Drawing from the example, we can already put two items into this category. The first item is that we should not blindly focus on a single metric’s value. The second item is that we should not add features just because we deem them cool.

To clarify this category, let me give another example from a previous post. For neural networks, we can optimize countless parameters. The learning rate is one of them. Because I tried to be clever, I thought letting the learning rate vary throughout training would be brilliant. After searching through relevant research, I found Leslie Smith’s paper on cyclical learning rates. Excited about this cool feature, I jumped right into implementing it for my training. However, after several days of coding and optimizing parameters, I realized that I do not really require this feature for this project. Also, letting the learning rate vary introduced additional hyperparameters and increased the project’s complexity. In the end, I dropped the scheduling strategies altogether.

We can rediscover a previous lesson by analyzing this incident: do not mindlessly add cool stuff. This is a natural thing; many incidents can teach similar lessons. Apart from this, we can also find a second related hint: do not get lost in details at the wrong time and place. I meticulously tweaked the learning rate and refactored much of the underlying code in the example. Unfortunately, since all the labor was for naught, the invested time was spent at the wrong place (a secondary feature) and, in the end, lost. This lesson thus fits the Avoid category.

Throughout the project, we might have done several actions that were not beneficial to the overall progress. However, by putting them all into the Avoid category, we build a powerful resource for our future careers. Even better, in the next step, we compile a list of recommended actions, serving as guidelines.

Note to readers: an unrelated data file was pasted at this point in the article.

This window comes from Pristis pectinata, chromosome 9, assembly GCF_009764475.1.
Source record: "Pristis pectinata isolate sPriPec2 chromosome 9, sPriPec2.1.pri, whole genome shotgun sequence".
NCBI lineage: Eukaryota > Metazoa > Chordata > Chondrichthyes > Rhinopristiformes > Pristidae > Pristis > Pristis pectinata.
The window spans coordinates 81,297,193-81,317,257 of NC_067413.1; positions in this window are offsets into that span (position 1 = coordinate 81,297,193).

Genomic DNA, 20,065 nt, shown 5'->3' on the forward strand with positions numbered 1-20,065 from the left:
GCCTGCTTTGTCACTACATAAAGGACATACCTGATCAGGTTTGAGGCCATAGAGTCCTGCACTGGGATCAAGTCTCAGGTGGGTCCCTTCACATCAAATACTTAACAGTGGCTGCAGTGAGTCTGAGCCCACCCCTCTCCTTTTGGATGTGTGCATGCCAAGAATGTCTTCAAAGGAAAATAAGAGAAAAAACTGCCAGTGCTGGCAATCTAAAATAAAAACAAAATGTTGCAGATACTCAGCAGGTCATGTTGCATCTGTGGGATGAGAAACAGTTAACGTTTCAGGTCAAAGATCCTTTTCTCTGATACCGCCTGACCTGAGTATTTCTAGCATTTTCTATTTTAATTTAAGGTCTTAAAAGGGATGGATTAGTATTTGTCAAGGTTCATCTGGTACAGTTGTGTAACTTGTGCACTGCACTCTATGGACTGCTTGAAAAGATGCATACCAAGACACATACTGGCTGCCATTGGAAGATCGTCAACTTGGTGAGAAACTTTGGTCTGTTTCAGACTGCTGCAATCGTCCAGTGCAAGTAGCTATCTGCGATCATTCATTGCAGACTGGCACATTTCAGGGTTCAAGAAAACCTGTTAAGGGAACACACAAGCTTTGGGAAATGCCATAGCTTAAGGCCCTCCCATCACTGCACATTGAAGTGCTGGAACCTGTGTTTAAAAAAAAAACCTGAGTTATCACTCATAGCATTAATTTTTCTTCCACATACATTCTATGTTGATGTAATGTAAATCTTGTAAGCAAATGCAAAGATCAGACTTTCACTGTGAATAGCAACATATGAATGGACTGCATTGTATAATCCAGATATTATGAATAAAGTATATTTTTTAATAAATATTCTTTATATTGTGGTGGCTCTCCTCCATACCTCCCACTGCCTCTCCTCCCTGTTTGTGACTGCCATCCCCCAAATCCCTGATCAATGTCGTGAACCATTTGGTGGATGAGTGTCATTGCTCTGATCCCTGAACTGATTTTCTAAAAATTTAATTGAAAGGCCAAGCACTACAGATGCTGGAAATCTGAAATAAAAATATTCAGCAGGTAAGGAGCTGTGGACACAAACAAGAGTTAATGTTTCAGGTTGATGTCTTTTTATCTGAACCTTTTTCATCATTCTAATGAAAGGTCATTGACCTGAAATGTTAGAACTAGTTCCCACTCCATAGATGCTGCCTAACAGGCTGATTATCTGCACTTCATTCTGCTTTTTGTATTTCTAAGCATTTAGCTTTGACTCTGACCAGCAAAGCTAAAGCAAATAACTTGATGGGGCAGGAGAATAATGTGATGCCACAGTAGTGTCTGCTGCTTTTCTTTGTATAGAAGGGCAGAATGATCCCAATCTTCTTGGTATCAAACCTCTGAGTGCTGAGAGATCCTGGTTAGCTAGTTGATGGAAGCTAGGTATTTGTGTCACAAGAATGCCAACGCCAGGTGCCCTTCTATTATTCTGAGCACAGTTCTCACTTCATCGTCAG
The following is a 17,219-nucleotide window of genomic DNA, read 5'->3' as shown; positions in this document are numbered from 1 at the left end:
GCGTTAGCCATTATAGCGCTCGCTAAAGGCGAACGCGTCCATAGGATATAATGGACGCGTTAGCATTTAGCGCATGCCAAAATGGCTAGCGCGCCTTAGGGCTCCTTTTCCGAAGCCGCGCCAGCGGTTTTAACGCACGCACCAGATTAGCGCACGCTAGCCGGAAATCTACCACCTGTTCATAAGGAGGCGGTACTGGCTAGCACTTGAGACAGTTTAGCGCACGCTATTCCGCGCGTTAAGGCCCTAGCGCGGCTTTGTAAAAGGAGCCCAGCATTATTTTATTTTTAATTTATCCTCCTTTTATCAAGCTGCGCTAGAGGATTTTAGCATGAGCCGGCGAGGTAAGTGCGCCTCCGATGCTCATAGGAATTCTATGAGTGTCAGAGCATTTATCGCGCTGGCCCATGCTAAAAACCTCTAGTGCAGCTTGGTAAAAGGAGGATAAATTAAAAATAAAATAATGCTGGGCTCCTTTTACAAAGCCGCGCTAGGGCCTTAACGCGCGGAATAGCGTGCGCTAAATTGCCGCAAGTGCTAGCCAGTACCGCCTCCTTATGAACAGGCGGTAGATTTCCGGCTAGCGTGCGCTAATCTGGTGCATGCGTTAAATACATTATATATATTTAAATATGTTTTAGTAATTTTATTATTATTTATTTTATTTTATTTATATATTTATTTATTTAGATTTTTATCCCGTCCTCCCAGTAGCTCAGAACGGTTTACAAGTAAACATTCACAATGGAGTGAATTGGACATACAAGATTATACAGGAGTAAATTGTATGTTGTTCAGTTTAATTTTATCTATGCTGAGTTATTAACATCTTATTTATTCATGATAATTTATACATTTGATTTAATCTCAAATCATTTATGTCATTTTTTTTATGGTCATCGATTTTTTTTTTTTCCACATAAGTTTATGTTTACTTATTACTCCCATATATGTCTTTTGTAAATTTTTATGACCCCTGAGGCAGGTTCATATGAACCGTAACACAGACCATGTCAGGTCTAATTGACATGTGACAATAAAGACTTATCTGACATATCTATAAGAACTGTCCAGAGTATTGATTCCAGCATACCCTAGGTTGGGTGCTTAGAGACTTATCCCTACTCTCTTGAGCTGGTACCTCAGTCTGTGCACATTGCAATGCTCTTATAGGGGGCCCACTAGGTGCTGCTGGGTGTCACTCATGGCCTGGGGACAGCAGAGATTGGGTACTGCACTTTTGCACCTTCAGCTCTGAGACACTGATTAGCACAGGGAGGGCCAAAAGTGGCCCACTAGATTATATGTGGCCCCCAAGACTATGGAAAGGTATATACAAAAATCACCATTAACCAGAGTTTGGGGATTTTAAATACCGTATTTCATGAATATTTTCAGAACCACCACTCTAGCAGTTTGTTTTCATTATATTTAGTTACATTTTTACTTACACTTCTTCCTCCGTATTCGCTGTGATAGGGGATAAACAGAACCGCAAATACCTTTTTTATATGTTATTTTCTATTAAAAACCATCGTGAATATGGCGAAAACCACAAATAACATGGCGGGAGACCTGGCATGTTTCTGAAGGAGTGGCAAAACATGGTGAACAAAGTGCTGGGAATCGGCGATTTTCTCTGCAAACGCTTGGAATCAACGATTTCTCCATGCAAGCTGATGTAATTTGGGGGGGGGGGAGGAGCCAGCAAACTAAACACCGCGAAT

What should I again do the next time?

For comedian Chris Rock, trialing his jokes in front of a critical audience also has the positive aspect of telling him which one to repeat. He might have thought them to be absolute fireworks for some of his sketches, only to see them go by unnoticed. But, some of his seemingly second-tier jokes make the audience crack; it’s these jokes that he then can etch out.

In our case, a careful analysis of the project allows us to find similar insights. Thus, the Avoid category filled by answering the previous question has a sibling, the Repeat category. This category holds all the experiences and actions that contributed positively to the project’s progress or that can be used as blueprints for future projects. From the two examples given, we can also derive positive instructions.

One is that, after having implemented augmentation techniques on top of a TFRecord pipeline, we can re-use our knowledge and build a similar setup the next time. In other words, we might write down: Use the TFRecord format for data storing and build a pipeline on top. The second instruction is to focus our attention, energy, and time — which are exceptionally critical resources — on the core features, as the learning rate example taught us. Only after having constructed a solid base can we advance to the fine details.

As before, the Repeat category gives us a handy list of ideas that we can follow to improve our performance on a project.


After a project, analyze it and gather all lessons learned. Divide them into the ones to avoid the next time and into those to be repeated.

As a concluding note, I want to emphasize that we can already conduct this proposed question-and-answer scheme during the project, not only after it has finished. By doing so, we can optimize our performance on the go and avoid repeating mistakes, turning them into actionable instructions.

Pascal Janetzky

Pascal Janetzky

Avid reader & computer scientist